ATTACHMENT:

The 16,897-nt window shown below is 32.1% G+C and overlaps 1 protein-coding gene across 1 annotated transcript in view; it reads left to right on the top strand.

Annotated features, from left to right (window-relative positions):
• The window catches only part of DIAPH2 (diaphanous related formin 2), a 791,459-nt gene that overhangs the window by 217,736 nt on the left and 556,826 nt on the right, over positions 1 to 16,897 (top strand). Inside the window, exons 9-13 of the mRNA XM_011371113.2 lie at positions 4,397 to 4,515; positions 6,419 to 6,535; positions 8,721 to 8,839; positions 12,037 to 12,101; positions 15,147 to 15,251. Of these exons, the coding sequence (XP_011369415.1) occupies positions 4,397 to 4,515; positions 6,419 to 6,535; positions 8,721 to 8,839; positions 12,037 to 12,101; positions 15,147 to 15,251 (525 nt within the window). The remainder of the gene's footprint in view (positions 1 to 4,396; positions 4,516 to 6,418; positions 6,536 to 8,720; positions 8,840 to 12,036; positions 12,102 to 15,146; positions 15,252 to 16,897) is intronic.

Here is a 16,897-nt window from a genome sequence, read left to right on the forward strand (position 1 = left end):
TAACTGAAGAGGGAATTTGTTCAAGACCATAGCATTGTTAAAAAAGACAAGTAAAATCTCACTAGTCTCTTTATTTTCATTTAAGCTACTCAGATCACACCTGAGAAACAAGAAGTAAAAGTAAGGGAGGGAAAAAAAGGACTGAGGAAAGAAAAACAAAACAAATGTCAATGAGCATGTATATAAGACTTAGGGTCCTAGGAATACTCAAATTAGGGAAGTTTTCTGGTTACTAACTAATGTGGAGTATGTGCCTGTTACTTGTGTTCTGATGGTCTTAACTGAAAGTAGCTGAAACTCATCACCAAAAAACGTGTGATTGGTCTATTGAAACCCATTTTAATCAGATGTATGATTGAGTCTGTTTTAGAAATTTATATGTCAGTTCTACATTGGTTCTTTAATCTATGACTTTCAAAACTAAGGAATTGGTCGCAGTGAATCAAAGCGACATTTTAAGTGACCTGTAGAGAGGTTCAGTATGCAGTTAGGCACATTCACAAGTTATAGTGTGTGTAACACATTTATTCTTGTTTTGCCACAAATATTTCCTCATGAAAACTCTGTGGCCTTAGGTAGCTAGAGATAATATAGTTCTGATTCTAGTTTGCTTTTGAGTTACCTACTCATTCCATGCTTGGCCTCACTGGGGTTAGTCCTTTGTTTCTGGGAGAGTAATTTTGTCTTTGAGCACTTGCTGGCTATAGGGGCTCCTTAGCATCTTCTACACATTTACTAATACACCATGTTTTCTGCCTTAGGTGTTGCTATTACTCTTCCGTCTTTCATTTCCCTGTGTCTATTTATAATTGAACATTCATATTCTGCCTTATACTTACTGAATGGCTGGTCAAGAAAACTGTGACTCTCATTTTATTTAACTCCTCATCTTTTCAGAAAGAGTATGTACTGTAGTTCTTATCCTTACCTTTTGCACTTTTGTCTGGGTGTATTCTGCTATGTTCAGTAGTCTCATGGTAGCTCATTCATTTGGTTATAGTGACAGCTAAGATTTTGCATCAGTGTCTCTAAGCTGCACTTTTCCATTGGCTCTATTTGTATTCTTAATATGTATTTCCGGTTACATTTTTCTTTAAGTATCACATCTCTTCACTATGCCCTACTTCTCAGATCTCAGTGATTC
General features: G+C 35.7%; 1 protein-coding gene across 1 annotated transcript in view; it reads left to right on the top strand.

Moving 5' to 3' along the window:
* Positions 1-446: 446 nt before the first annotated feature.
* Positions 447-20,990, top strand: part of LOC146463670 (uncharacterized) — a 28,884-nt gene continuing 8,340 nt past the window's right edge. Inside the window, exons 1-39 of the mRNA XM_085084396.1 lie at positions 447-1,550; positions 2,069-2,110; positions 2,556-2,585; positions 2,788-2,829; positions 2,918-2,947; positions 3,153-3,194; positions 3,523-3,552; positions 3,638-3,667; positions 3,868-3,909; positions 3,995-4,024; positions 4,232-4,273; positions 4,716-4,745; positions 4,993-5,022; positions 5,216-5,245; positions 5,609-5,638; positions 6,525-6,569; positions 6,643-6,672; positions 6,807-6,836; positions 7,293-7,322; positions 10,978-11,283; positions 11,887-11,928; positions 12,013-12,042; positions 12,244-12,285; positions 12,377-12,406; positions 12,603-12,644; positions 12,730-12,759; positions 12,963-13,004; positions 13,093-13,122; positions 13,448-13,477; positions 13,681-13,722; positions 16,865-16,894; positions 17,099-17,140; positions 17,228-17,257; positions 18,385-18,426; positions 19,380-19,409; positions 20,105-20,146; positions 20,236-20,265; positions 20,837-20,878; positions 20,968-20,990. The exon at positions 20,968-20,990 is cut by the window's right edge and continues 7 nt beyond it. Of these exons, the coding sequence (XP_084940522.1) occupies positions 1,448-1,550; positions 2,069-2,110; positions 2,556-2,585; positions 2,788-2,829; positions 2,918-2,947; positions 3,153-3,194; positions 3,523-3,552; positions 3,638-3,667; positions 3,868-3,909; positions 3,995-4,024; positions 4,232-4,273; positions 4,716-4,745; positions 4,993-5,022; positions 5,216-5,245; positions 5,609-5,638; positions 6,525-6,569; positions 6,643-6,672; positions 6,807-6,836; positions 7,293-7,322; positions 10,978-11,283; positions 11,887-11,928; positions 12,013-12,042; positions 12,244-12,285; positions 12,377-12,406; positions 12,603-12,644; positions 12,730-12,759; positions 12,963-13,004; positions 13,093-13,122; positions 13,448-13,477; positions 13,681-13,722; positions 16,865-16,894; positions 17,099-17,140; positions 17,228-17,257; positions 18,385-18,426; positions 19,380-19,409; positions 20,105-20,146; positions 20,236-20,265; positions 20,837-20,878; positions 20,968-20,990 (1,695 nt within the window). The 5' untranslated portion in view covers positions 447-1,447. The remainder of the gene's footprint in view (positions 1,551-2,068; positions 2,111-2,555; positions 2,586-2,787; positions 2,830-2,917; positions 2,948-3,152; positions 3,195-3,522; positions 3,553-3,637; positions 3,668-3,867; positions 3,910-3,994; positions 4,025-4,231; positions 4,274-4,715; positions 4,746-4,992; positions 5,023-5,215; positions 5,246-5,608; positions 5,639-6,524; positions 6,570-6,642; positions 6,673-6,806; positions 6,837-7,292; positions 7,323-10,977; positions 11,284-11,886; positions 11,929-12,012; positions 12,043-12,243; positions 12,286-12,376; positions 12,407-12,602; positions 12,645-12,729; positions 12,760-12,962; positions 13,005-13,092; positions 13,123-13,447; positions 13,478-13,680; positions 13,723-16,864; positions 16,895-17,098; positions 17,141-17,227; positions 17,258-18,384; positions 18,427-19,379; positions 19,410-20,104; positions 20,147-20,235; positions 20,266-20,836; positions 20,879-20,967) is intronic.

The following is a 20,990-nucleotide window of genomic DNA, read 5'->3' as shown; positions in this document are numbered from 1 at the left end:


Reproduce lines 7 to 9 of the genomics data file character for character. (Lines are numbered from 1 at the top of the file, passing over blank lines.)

Moving 5' to 3' along the window:
* Positions 1-446: 446 nt before the first annotated feature.
* Positions 447-20,990, top strand: part of LOC146463670 (uncharacterized) — a 28,884-nt gene continuing 8,340 nt past the window's right edge. Inside the window, exons 1-39 of the mRNA XM_085084396.1 lie at positions 447-1,550; positions 2,069-2,110; positions 2,556-2,585; positions 2,788-2,829; positions 2,918-2,947; positions 3,153-3,194; positions 3,523-3,552; positions 3,638-3,667; positions 3,868-3,909; positions 3,995-4,024; positions 4,232-4,273; positions 4,716-4,745; positions 4,993-5,022; positions 5,216-5,245; positions 5,609-5,638; positions 6,525-6,569; positions 6,643-6,672; positions 6,807-6,836; positions 7,293-7,322; positions 10,978-11,283; positions 11,887-11,928; positions 12,013-12,042; positions 12,244-12,285; positions 12,377-12,406; positions 12,603-12,644; positions 12,730-12,759; positions 12,963-13,004; positions 13,093-13,122; positions 13,448-13,477; positions 13,681-13,722; positions 16,865-16,894; positions 17,099-17,140; positions 17,228-17,257; positions 18,385-18,426; positions 19,380-19,409; positions 20,105-20,146; positions 20,236-20,265; positions 20,837-20,878; positions 20,968-20,990. The exon at positions 20,968-20,990 is cut by the window's right edge and continues 7 nt beyond it. Of these exons, the coding sequence (XP_084940522.1) occupies positions 1,448-1,550; positions 2,069-2,110; positions 2,556-2,585; positions 2,788-2,829; positions 2,918-2,947; positions 3,153-3,194; positions 3,523-3,552; positions 3,638-3,667; positions 3,868-3,909; positions 3,995-4,024; positions 4,232-4,273; positions 4,716-4,745; positions 4,993-5,022; positions 5,216-5,245; positions 5,609-5,638; positions 6,525-6,569; positions 6,643-6,672; positions 6,807-6,836; positions 7,293-7,322; positions 10,978-11,283; positions 11,887-11,928; positions 12,013-12,042; positions 12,244-12,285; positions 12,377-12,406; positions 12,603-12,644; positions 12,730-12,759; positions 12,963-13,004; positions 13,093-13,122; positions 13,448-13,477; positions 13,681-13,722; positions 16,865-16,894; positions 17,099-17,140; positions 17,228-17,257; positions 18,385-18,426; positions 19,380-19,409; positions 20,105-20,146; positions 20,236-20,265; positions 20,837-20,878; positions 20,968-20,990 (1,695 nt within the window). The 5' untranslated portion in view covers positions 447-1,447. The remainder of the gene's footprint in view (positions 1,551-2,068; positions 2,111-2,555; positions 2,586-2,787; positions 2,830-2,917; positions 2,948-3,152; positions 3,195-3,522; positions 3,553-3,637; positions 3,668-3,867; positions 3,910-3,994; positions 4,025-4,231; positions 4,274-4,715; positions 4,746-4,992; positions 5,023-5,215; positions 5,246-5,608; positions 5,639-6,524; positions 6,570-6,642; positions 6,673-6,806; positions 6,837-7,292; positions 7,323-10,977; positions 11,284-11,886; positions 11,929-12,012; positions 12,043-12,243; positions 12,286-12,376; positions 12,407-12,602; positions 12,645-12,729; positions 12,760-12,962; positions 13,005-13,092; positions 13,123-13,447; positions 13,478-13,680; positions 13,723-16,864; positions 16,895-17,098; positions 17,141-17,227; positions 17,258-18,384; positions 18,427-19,379; positions 19,410-20,104; positions 20,147-20,235; positions 20,266-20,836; positions 20,879-20,967) is intronic.